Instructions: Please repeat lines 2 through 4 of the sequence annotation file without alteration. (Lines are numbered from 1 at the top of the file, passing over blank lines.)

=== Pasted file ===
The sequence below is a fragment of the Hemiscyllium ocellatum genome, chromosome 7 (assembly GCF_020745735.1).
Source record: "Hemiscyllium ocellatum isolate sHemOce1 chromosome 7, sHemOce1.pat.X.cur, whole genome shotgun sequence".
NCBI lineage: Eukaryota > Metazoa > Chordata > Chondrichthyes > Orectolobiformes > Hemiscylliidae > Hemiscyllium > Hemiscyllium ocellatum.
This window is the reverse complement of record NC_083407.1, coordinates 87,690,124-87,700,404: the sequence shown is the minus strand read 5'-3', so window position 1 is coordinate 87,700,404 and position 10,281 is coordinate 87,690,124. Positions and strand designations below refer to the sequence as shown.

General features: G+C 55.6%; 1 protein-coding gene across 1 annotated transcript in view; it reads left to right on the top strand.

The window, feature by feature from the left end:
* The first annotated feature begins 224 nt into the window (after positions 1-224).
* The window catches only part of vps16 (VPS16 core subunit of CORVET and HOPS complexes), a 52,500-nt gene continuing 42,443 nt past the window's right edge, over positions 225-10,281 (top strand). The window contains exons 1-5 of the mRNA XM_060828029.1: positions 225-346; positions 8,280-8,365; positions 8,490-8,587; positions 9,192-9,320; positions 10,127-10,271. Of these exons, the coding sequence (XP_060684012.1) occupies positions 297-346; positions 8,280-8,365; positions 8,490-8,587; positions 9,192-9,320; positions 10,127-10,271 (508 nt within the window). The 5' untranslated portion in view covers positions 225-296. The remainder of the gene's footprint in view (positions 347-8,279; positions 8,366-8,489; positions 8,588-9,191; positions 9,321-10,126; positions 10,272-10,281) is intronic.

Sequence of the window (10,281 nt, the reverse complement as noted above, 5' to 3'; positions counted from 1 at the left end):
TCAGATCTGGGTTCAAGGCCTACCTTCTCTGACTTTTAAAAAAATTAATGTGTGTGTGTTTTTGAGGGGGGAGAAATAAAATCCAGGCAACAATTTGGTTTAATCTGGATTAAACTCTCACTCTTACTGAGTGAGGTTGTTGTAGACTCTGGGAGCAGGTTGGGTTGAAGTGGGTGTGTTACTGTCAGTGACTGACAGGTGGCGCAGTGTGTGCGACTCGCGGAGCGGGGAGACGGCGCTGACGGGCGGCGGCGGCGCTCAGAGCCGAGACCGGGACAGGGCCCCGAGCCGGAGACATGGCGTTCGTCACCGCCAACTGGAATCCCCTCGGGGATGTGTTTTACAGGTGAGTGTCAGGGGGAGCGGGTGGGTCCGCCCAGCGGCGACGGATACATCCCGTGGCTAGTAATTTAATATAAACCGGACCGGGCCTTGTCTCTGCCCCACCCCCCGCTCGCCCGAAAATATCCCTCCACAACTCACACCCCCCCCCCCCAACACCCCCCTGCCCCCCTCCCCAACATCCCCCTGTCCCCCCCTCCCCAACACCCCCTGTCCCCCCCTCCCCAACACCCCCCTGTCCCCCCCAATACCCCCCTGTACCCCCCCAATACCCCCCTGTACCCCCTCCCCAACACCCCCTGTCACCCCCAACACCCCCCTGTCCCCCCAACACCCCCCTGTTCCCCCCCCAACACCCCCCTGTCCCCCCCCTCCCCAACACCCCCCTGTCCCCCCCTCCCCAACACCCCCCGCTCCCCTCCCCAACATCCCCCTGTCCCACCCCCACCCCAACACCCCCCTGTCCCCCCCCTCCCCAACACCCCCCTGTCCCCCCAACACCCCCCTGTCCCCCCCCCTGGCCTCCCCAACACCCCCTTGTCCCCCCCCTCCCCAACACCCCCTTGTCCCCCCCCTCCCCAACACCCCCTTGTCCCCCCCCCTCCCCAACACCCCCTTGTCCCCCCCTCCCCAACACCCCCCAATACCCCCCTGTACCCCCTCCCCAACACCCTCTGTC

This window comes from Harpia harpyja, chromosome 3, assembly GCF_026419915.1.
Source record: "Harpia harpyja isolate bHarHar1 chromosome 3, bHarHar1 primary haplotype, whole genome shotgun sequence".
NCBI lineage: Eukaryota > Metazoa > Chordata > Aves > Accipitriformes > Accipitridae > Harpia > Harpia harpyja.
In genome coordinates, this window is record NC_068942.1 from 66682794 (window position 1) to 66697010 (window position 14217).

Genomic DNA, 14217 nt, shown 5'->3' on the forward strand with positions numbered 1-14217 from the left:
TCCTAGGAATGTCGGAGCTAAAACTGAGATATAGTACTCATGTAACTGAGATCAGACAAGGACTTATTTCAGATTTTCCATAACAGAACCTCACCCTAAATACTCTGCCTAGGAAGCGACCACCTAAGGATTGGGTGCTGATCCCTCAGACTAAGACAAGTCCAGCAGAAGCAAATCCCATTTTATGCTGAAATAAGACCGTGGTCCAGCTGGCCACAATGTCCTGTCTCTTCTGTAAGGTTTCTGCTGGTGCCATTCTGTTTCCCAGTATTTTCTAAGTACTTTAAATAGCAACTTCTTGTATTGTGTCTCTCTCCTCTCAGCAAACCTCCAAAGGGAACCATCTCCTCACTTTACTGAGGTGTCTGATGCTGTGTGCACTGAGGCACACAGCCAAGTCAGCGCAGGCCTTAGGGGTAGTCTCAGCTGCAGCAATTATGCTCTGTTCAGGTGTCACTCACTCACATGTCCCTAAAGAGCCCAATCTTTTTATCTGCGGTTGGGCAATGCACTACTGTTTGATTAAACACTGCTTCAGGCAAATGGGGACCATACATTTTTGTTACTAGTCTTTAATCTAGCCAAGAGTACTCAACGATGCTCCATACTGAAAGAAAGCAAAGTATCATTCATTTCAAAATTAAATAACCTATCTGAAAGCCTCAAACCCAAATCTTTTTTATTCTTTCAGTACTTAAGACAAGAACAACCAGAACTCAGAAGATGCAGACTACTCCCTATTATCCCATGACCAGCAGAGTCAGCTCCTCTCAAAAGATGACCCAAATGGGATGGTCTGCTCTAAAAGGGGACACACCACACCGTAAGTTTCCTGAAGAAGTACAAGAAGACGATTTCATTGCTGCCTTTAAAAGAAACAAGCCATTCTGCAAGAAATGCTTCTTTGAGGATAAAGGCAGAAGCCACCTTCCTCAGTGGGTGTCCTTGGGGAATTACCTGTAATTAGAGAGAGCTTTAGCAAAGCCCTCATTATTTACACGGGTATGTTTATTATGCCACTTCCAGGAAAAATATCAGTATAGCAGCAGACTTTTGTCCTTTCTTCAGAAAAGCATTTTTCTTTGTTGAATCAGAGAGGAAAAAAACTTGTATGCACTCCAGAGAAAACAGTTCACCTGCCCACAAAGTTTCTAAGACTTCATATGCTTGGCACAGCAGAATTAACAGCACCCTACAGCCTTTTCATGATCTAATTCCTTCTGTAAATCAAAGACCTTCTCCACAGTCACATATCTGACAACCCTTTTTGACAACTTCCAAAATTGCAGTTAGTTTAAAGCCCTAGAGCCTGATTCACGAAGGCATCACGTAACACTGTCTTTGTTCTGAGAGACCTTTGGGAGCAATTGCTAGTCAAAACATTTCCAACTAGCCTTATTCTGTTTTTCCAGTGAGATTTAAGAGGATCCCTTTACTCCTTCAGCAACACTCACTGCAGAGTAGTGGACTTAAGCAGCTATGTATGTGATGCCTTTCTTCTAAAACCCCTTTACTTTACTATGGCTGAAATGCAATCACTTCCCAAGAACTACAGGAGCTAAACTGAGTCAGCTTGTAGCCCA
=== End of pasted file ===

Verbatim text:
Source record: "Hemiscyllium ocellatum isolate sHemOce1 chromosome 7, sHemOce1.pat.X.cur, whole genome shotgun sequence".
NCBI lineage: Eukaryota > Metazoa > Chordata > Chondrichthyes > Orectolobiformes > Hemiscylliidae > Hemiscyllium > Hemiscyllium ocellatum.
This window is the reverse complement of record NC_083407.1, coordinates 87,690,124-87,700,404: the sequence shown is the minus strand read 5'-3', so window position 1 is coordinate 87,700,404 and position 10,281 is coordinate 87,690,124. Positions and strand designations below refer to the sequence as shown.